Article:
As such, Rothrock plays Inspector Cindy (no relation to the “Inspector Cindy” from Righting Wrongs maybe), an undercover FBI agent sent back to Hong Kong to infiltrate a counterfeiting operation ran by corrupt newspaper mogul Wong Dak (Ronny Yu having some laughs).  This begins with Cindy taking a new position at said mogul’s newspaper but is quickly abandoned about 20 minutes and one cool scaffolding fight later to instead just sorta have things happen around her.

There are about half-a-dozen different goons who crop up for a fight and then, even if they’re only escaped instead of defeated, never seen again.  There’s a pair of Chinese police officers wanting to bust the case for themselves, one of whom is played by Chin Siu-ho and whose character is only credited as “CID Officer.”  There’s a goofy photojournalist for a failing newspaper who hits upon the idea of just following Cindy around and catching whatever stories fall into his lap that way (played by Mang Hoi in a semi-redo of his Yes, Madam! character).  There’s the prosecutor (Roy Chaio) trying to also takedown Wong Dak who gets drugged to think he’s He-Man.  And there’s Cindy’s close friend Judy (Elizabeth Lee) who is… also around, I guess?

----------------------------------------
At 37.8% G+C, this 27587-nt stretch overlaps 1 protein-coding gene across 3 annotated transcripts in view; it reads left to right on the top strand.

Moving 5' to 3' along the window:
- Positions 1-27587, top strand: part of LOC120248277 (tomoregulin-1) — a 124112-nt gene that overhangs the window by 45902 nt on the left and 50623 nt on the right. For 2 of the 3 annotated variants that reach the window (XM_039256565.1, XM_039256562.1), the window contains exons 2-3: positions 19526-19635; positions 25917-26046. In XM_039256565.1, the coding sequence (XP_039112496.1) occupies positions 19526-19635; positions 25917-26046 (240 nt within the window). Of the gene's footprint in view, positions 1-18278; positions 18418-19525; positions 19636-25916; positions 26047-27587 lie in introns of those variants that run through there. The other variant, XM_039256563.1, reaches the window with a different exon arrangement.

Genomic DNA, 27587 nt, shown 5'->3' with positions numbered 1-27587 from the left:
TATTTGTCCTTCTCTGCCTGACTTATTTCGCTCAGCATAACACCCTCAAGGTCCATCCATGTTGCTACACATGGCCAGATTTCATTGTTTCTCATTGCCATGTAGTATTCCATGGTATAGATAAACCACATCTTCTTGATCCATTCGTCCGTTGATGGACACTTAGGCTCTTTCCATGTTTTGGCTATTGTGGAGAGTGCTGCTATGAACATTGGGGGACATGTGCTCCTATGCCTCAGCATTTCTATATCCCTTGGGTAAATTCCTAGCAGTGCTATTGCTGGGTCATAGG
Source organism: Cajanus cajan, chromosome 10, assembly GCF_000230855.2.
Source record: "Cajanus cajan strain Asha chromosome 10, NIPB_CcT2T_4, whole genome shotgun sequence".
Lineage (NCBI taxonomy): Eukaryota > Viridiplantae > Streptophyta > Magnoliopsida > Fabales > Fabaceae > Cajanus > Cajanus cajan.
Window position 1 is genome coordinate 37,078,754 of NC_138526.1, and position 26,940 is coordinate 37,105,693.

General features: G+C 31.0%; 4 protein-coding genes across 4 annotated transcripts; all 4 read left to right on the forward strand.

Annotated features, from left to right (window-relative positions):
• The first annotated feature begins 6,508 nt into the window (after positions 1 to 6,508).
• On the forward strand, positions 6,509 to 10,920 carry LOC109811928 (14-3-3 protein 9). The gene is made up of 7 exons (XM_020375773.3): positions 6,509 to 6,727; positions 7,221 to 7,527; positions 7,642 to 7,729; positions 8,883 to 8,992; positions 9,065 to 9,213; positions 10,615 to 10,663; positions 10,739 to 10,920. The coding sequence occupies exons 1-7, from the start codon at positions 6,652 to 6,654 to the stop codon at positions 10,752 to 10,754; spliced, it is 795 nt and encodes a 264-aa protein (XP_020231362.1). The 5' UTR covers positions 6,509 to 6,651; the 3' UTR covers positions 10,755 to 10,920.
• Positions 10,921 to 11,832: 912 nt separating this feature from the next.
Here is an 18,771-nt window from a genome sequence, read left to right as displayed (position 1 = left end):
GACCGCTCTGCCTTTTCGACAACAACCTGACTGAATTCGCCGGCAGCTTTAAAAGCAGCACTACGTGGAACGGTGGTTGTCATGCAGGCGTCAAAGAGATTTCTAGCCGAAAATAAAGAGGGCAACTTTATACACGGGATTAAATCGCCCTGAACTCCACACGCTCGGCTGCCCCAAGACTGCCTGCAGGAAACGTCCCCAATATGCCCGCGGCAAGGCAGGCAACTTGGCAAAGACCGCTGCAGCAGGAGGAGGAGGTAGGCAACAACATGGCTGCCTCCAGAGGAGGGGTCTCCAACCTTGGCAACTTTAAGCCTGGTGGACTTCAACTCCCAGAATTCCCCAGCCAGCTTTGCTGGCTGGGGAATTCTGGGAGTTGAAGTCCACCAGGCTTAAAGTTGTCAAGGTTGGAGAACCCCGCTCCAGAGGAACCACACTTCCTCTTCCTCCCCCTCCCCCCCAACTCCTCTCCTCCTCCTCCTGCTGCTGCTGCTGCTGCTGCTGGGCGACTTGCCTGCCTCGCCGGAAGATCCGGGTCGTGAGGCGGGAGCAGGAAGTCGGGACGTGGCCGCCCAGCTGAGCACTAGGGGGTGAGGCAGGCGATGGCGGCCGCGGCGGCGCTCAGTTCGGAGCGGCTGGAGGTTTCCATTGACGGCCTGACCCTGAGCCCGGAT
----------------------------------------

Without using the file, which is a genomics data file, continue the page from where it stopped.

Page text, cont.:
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Fundamentally, Lady Reporter is a dead-simple cop story whose premise is laid out plainly at the very top of the film by two deeply-awkward American FBI agents: evil baddie running counterfeit money operation through his newspaper printing press, Cynthia Rothrock must find a way to take them down.  But in execution, the telling of this story is such a convoluted mess with little rhythm or reason to its development.  The bonus features are all up front about it, but even just a casual watch of the movie with no outside knowledge can tell you this thing was retooled, reshot, and re-edited to within an inch of its life.  Even by the often-flimsy standards of 80’s Hong Kong action storytelling, Lady Reporter is the kind of film which brains itself on the bare-minimum-quality bar rather than attempt to clear it.

Which wouldn’t be a problem if a] the action were constant and b] the connective tissue were at least fun in its own way.  I noted that Yes, Madam! bore the scars of a tortured creation and a narrative that often lacked key character beats, but the action arrived at a relentless pace and the comedy could be genuinely funny.  Neither of those ends up being the case with Lady Reporter.

Undoubtedly a victim of the minuscule $5 million budget initially granted (according to Hoi’s Blu-ray interview), there’s actually very little action compared to its contemporaries which causes the pace to slow to a deadening crawl.  And, partly a result of the haphazard editing which cycles characters and plots and themes in and out like a rocket-propelled merry-go-round, the non-action isn’t compelling to any degree.  Characters aren’t entertaining, most of the comedy doesn’t land because the dialogue is piss-poor (more resembling parodies of Hong Kong action films in their non-sequitur approach) and little physical showmanship to make up for it, and themes of shady journalism practices or American imperialism are discarded as quickly as they’re introduced.